Jan 2015 19

By Te Killher Shot

When I saw a flyer at work for Roller Derby in 2012, I thought – “how cool”. I want to learn to skate again, pick a rad derby name and purchase some fish net stockings (which I strangely don’t regret). I never thought that two years later I would be placed on a travel team going to Adelaide for The Great Southern Slam  and most recently to Newcastle for The Bont Invitational.

When I first joined the league, I was a nervous wreck.

I didn’t feel confident.

I felt as though I didn’t fit in.

I felt like I didn’t amount to these skaters.

It was like starting a new school where everyone was popular!

I thought to myself ‘yeah, I’ll just come here to skate and get fit’. Oh how wrong I was! NOPE. I now have a million friends, 100 kids and 600 puppies and kitties (may be a slight exaggeration). Finding the South Side Derby Dolls was like finding that long lost family you so longed for. Everybody thinks ‘Wow, a sport that is female dominated. Don’t you argue and get on each others nerves?’ The plain and simple answer – ‘No’.

After try outs (where projectile vomiting was imminent), I was lucky enough to be offered a place on The Empire.  I was amazed and so proud. From then, things started to escalate quite quickly. A few weeks had passed and I was offered a place on The Force. THE FORCE, PEOPLE! I assumed the spot was temporary to fill spaces needed for The Great Southern Slam but it didn’t bother me. I was going to get to skate with skaters I had admired from the sidelines. I had a slight Eminem moment (which may or may not have included excessive rapping) and off I was, to compete in this amazing sport with my league.

Unfortunately, my mentality pre-game is not a very positive one.

Te Killher Shot

Photo by DERBYdigital

I’ve diagnosed myself with ‘performance anxiety’ or ‘stage fright’ and I’ve been struggling with this since I was in primary school. Athletics was, and still is, my stage. I have a fear of not only disappointing my supporters but also embarrassing myself. It is a very real and crippling feeling. The same feeling is 10 times worse since playing derby and I believe it’s because I now have team mates, a coach, a benchie and a passionate league to represent. I am as yet to find a cure. However the adrenaline rush I get when on track, surpasses the negativity playing in my head pre-game.  My teammates now know I’m like this before games so while I was gearing up for our first challenge at TGSS, I found a little note in my skate bag telling me how great I will be and that I had this! It sounds silly but it made me feel so much better and was one of the best derby experiences of my life. I keep the note in my skate bag to remind me that I’m not alone on the track.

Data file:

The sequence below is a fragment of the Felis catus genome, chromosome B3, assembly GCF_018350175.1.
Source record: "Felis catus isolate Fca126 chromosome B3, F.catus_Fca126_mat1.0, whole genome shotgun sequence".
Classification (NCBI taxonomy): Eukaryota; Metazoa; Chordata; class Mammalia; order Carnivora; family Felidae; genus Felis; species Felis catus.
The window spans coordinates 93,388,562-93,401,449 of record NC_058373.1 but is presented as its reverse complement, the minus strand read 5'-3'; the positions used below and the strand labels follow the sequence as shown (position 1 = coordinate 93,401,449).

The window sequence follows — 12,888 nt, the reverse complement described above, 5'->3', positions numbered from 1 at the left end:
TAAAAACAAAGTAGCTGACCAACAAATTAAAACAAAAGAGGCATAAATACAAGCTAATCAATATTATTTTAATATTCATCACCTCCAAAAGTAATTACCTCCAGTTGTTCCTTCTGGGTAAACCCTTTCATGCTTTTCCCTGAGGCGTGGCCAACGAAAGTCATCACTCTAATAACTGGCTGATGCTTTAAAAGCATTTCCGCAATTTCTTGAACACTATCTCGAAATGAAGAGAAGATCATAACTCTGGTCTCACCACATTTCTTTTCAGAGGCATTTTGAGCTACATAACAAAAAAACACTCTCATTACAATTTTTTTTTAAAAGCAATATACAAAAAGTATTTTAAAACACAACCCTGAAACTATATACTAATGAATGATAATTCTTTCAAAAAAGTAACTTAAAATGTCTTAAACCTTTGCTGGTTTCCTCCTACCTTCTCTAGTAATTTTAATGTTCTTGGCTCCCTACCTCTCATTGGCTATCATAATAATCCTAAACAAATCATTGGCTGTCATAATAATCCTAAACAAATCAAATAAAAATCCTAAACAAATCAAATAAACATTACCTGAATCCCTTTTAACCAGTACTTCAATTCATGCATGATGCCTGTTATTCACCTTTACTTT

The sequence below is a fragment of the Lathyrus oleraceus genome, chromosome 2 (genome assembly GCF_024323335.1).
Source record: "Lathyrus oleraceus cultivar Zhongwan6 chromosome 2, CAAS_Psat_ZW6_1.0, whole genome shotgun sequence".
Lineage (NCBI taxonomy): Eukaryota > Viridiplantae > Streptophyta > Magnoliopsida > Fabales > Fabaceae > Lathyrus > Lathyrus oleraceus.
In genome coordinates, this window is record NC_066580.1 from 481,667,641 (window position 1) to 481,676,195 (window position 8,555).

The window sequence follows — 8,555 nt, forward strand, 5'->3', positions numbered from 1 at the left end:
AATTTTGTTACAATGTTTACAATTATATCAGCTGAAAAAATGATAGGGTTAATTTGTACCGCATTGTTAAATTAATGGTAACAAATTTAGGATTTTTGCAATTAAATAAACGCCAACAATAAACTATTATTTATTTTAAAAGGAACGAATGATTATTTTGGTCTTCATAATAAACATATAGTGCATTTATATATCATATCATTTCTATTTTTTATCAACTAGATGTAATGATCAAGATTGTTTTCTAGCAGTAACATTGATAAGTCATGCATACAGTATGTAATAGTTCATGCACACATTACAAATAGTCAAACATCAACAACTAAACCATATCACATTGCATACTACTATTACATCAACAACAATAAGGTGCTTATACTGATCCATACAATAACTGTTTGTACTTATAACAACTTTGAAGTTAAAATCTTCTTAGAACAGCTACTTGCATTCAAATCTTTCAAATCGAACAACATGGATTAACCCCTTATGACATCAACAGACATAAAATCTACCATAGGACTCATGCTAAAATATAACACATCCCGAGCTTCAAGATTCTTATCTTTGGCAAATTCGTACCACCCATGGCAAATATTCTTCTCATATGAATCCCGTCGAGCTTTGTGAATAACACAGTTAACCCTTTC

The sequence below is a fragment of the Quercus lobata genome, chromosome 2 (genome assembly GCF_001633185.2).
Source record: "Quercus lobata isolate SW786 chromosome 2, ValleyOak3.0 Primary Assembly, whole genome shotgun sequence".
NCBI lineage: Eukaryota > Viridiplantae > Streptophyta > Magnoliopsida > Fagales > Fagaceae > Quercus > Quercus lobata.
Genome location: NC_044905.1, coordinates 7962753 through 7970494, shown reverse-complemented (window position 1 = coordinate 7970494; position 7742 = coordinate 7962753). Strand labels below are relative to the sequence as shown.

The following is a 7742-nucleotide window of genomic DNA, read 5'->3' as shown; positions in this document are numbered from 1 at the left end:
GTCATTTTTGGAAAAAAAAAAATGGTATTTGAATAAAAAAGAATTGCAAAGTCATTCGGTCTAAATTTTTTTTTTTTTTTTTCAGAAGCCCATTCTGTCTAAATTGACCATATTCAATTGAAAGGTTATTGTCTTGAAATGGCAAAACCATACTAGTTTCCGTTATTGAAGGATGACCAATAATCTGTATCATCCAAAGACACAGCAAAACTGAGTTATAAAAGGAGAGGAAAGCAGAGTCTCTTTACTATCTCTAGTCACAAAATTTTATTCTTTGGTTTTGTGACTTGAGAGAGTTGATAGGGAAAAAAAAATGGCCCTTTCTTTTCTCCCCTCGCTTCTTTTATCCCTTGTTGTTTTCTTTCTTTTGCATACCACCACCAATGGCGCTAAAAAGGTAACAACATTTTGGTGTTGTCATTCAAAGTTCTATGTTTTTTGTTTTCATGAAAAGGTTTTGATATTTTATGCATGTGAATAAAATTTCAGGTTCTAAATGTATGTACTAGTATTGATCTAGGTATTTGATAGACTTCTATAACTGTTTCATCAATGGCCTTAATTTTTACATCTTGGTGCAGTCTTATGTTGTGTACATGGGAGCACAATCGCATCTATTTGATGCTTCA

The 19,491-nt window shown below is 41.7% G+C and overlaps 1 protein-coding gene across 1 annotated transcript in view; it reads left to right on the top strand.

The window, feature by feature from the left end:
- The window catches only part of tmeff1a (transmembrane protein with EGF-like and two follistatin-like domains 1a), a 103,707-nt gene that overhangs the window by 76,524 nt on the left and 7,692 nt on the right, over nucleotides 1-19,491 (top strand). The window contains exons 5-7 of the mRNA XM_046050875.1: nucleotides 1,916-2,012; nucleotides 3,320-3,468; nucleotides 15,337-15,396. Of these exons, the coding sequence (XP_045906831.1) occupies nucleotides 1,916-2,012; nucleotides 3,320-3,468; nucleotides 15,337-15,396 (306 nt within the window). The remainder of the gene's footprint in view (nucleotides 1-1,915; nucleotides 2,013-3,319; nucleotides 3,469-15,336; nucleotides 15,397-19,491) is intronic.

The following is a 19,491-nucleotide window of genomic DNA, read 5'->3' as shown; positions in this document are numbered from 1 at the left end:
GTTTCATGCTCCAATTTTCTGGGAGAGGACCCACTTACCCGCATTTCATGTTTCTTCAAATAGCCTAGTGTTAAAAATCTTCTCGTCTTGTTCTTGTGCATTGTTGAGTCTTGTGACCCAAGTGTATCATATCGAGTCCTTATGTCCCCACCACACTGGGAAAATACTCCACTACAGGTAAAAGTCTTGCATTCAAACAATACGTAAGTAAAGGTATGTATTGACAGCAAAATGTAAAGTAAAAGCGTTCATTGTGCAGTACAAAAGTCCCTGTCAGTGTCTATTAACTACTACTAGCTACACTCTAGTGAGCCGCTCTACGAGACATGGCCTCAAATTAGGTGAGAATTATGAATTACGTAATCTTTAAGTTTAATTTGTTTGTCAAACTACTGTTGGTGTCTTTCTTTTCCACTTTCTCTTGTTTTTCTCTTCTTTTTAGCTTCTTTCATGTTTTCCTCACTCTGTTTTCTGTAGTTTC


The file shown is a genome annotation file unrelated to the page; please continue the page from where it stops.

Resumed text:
We play as a team, not individuals!

Recently, South Side attended The Bont Invitational. Another weekend with my league I am lucky enough to call my friends. The best thing about the weekend was not the win we had, it wasn’t the derby we watched, it wasn’t even the hot chips smothered in tomato sauce. It was the passion and determination our skaters and our supporters had. I was sitting on the bench for the next line up and not feeling good, mentally, and all I hear from the other side of our bench area is “Te! You look really pretty today.” My team mates then go to high fives and fist bumps to make sure our attitude, no matter the score, is positive.

You can go to tournaments and win all the games but what’s the point if there’s no one to celebrate it with? Or someone to cheer for you even if you’re getting slaughtered by the opposition’s wall of gigantic derby butts!? This simply does not happen with South Side. The Rebel Alliance may consist of 1 or 100 people at our games and they will always be the voices that are heard from the track.

South Side has already had an amazing start to 2015 and there is only more to come and I cannot wait!